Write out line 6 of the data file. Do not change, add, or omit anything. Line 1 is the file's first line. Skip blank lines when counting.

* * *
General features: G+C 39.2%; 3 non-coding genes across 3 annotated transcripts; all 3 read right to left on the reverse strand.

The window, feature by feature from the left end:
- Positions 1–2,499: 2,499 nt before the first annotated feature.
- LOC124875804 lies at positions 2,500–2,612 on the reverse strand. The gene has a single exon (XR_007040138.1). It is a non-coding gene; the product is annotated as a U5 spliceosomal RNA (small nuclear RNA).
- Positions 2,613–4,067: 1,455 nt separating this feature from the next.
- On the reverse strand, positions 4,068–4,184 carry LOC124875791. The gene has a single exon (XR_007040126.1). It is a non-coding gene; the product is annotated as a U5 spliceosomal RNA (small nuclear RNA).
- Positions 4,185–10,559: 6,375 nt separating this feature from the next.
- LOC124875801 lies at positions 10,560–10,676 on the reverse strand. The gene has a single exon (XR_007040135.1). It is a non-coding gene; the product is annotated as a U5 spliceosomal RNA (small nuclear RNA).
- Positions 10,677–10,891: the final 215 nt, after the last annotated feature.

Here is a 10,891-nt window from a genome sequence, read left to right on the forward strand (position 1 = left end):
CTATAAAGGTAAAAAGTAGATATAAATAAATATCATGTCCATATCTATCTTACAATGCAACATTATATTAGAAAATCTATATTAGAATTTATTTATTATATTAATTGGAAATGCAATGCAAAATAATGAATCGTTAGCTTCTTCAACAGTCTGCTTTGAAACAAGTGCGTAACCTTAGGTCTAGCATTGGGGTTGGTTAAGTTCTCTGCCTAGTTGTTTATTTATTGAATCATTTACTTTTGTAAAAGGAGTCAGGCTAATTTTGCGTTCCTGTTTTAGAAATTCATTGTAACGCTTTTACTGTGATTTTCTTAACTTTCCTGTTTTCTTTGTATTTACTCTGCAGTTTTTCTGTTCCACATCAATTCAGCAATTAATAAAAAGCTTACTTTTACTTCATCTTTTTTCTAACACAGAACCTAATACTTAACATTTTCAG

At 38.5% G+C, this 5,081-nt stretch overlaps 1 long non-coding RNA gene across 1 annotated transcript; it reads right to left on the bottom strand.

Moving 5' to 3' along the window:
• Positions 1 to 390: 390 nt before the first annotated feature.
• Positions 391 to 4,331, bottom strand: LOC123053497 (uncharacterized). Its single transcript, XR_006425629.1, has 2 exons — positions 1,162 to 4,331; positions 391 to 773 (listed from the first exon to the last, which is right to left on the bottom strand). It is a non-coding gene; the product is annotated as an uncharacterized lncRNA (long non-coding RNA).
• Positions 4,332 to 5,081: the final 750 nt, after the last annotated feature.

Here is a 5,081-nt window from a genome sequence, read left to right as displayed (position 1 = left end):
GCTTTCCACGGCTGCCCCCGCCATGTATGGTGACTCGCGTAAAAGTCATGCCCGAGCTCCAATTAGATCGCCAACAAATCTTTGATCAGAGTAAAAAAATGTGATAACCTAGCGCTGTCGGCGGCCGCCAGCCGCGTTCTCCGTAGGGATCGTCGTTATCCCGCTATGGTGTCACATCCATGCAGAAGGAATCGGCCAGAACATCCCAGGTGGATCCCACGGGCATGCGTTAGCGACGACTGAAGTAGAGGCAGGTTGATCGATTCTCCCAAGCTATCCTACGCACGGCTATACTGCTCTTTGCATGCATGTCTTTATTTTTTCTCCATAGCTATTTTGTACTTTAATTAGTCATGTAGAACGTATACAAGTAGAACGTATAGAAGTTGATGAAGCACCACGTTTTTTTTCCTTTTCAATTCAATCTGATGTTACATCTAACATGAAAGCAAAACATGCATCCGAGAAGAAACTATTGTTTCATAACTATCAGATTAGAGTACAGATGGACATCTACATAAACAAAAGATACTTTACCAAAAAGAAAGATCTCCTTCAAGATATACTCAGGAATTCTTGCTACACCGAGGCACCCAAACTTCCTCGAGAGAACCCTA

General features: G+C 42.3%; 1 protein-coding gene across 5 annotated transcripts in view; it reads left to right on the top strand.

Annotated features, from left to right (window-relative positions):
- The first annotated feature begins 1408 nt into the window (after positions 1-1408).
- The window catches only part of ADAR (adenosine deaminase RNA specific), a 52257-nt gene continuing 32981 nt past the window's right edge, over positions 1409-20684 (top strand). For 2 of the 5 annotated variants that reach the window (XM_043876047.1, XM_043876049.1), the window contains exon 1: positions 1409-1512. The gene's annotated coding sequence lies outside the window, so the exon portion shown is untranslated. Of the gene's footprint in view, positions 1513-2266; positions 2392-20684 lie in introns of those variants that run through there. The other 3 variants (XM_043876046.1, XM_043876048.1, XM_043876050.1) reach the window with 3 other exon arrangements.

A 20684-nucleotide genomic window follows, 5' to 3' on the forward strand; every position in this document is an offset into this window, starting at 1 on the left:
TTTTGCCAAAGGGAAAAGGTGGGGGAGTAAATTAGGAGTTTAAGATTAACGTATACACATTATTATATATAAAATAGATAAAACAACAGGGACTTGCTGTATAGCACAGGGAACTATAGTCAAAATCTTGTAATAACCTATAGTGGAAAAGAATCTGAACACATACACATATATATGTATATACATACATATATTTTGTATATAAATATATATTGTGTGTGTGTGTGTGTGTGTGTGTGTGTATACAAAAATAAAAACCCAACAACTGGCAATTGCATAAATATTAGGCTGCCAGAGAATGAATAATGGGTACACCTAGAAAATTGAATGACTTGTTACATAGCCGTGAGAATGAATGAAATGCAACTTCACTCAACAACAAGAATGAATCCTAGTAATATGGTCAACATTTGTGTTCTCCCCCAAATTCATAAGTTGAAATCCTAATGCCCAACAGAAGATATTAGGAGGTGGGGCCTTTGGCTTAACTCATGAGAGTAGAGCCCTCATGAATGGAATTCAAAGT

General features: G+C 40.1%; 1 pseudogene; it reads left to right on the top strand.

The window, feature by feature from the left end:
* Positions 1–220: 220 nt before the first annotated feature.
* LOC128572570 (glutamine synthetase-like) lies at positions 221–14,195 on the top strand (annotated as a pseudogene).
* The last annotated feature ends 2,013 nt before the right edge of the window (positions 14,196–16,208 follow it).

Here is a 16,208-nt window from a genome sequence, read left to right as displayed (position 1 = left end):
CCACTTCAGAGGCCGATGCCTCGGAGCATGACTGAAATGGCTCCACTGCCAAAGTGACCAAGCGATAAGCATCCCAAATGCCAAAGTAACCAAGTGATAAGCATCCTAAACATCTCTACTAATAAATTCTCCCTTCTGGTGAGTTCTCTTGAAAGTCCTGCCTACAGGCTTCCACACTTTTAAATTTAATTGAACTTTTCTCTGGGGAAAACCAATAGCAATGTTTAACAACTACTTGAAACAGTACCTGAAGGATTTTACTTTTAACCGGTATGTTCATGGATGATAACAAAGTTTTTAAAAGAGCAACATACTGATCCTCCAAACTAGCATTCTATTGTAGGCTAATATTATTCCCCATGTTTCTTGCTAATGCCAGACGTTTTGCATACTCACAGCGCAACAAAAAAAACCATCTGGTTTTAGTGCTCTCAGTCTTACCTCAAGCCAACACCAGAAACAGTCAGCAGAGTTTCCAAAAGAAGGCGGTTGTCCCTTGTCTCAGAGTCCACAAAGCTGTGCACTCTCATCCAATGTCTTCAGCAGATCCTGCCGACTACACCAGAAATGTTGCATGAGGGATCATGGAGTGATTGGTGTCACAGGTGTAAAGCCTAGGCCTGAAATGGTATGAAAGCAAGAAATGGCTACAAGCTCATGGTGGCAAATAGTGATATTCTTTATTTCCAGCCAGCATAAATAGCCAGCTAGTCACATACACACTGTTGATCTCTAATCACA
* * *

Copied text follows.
- On the reverse strand, positions 4,068–4,184 carry LOC124875791. The gene has a single exon (XR_007040126.1). It is a non-coding gene; the product is annotated as a U5 spliceosomal RNA (small nuclear RNA).